"By analyzing the moving parts and interrelationships amongsecurity, trust, and society, Schneier has identifi ed criticalpatterns, pressures, levers, and security holes within society.Clearly written, thoroughly interdisciplinary, and always smart,Liars and Outliers provides great insight into resolvingsociety's various dilemmas."—JERRY KANG, Professor of Law, UCLA
"By keeping the social dimension of trust and security in thecenter of his analysis, Schneier breaks new ground with an approachthat both theoretically grounded and practically applicable."—JONATHAN ZITTRAIN, Professor of Law and ComputerScience, Harvard University and author of The Future of theInternet—And How to Stop It
"Eye opening. Bruce Schneier provides a perspective you need tounderstand today’s world."—STEVEN A. LEBLANC, Director of Collections, HarvardUniversity and author of Constant Battles: Why We Fight
"An outstanding investigation of the importance of trust inholding society together and promoting progress. Liars andOutliers provides valuable new insights into security andeconomics."—ANDREW ODLYZKO, Professor, School of Mathematics,University of Minnesota
"What Schneier has to say about trust—andbetrayal—lays a groundwork for greater understanding of humaninstitutions. This is an essential exploration as society grows insize and complexity."—JIM HARPER, Director of Information Policy Studies,CATO Institute and author of Identity Crisis: How Identificationis Overused and Misunderstood
"Society runs on trust. Liars and Outliers explains thetrust gaps we must fill to help society run even better."—M. ERIC JOHNSON, Director, Glassmeyer/McNamee Centerfor Digital Strategies, Tuck School of Business at DartmouthCollege
"An intellectually exhilarating and compulsively readableanalysis of the subtle dialectic between cooperation and defectionin human society. Intellectually rigorous and yet written in alively, conversational style, Liars and Outliers will changethe way you see the world."—DAVID LIVINGSTONE SMITH, author of Less ThanHuman: Why We Demean, Enslave, and Exterminate Others
"Schneier tackles trust head on, bringing all his intellect anda huge amount of research to bear. The best thing about this book,though, is that it's great fun to read."—ANDREW MCAFEE, Principal Research Scientist, MITCenter for Digital Business and co-author of Race Against theMachine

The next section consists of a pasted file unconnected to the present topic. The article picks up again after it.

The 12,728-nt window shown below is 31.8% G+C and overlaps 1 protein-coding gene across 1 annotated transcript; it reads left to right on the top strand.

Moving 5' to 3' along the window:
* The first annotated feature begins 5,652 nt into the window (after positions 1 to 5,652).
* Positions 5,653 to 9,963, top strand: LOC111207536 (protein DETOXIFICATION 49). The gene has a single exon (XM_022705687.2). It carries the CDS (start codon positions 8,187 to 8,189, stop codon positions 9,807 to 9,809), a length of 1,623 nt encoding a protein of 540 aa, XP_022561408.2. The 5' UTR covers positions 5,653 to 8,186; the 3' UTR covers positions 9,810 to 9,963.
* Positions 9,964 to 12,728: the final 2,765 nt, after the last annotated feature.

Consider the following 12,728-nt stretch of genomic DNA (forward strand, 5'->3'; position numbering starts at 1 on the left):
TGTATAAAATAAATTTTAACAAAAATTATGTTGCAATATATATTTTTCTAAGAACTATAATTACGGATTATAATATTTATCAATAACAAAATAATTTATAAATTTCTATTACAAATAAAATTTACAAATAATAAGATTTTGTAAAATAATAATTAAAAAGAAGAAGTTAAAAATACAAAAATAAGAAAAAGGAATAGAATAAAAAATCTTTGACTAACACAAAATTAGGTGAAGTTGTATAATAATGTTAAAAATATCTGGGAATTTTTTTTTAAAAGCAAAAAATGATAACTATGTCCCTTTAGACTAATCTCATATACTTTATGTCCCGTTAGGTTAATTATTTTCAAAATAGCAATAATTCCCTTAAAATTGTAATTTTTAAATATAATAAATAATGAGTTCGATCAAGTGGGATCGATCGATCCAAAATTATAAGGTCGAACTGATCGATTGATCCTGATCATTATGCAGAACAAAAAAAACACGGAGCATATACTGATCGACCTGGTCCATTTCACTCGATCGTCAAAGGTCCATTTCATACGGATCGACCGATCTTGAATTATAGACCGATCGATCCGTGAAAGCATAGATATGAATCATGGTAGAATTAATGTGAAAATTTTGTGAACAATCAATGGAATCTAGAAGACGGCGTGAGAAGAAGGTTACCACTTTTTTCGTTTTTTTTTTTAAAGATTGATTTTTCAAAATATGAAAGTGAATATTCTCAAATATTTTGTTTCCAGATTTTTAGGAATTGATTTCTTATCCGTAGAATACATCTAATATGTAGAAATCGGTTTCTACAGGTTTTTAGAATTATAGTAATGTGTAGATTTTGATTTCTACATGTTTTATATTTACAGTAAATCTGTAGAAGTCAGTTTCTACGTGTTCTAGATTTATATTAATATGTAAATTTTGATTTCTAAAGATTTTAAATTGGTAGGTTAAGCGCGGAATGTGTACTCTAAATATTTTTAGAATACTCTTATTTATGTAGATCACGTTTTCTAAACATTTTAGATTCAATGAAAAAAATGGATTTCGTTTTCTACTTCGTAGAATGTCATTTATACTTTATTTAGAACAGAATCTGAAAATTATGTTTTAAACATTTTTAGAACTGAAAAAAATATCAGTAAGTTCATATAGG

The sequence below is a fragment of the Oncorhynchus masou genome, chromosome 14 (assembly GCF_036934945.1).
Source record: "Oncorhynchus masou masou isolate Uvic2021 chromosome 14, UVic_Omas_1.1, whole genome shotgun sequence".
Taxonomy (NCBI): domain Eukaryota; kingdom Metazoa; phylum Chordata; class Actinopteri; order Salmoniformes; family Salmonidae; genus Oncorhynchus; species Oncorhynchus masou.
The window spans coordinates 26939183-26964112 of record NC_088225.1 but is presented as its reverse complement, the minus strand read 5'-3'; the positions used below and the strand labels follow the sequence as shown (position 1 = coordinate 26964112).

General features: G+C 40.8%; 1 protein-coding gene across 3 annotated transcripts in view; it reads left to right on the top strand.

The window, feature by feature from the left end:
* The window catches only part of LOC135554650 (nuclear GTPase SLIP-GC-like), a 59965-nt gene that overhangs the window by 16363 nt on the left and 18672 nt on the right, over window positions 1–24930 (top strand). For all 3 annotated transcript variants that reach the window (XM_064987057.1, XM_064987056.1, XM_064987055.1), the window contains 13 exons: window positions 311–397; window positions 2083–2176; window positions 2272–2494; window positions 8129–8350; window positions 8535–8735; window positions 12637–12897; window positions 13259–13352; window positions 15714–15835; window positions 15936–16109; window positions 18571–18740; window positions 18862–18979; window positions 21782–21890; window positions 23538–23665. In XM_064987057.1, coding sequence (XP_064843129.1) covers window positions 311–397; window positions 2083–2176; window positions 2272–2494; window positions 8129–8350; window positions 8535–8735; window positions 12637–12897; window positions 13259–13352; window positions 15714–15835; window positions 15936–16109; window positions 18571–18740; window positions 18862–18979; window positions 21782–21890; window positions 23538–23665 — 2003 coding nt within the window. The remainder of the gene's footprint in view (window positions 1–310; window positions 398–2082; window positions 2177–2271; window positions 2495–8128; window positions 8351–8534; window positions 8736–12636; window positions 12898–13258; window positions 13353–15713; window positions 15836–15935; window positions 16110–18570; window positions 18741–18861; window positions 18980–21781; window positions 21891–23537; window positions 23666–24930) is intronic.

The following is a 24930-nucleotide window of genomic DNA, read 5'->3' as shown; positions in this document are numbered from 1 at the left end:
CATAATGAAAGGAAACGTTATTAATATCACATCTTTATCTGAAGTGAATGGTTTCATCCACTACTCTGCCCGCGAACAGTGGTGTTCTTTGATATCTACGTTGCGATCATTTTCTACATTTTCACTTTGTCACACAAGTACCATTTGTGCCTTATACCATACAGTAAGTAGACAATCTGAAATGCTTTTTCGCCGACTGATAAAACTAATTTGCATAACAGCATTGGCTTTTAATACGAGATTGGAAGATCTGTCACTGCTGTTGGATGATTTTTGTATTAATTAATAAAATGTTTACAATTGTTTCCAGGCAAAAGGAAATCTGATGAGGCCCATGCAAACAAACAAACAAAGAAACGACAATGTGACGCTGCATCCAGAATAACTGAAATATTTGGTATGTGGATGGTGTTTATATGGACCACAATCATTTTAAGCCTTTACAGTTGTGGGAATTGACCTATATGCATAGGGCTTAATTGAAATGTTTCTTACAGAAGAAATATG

"Bruce Schneier is our leading expert in security. But his bookis about much more than reducing risk. It is a fascinating,thought-provoking treatise about humanity and society and how weinteract in the game called life."—JEFF JARVIS, author of Public Parts: How Sharingin the Digital Age Improves the Way We Work and Live
"Both accessible and thought provoking, Liars andOutliers invites readers to move beyond fears and anxietiesabout security in modern life to understand the role of everydaypeople in creating a healthy society. This is a must-read!"—DANAH BOYD, Research Assistant Professor in Media,Culture, and Communication at New York University
"Trust is the sine qua non of the networked age and trust ispredicated on security. Bruce Schneier’s expansive andreadable work is rich with insights that can help us make ourshrinking world a better one."—DON TAPSCOTT, co-author of Macrowikinomics:Rebooting Businessand the World
"An engaging and wide-ranging rumination on what makes societyclick. Highly recommended."—JOHN MUELLER, author of Overblown: How Politiciansand the Terrorism Industry Inflate National Security Threats, andWhy We Believe Them
Liars and Outliers Q&A
Q: In your book, Liars and Outliers, you write, "Trust and cooperation are the first problems we had to solve before we could become a social speciesbut in the 21st century, they have become the most important problems we need to solve again." What do you mean by trust?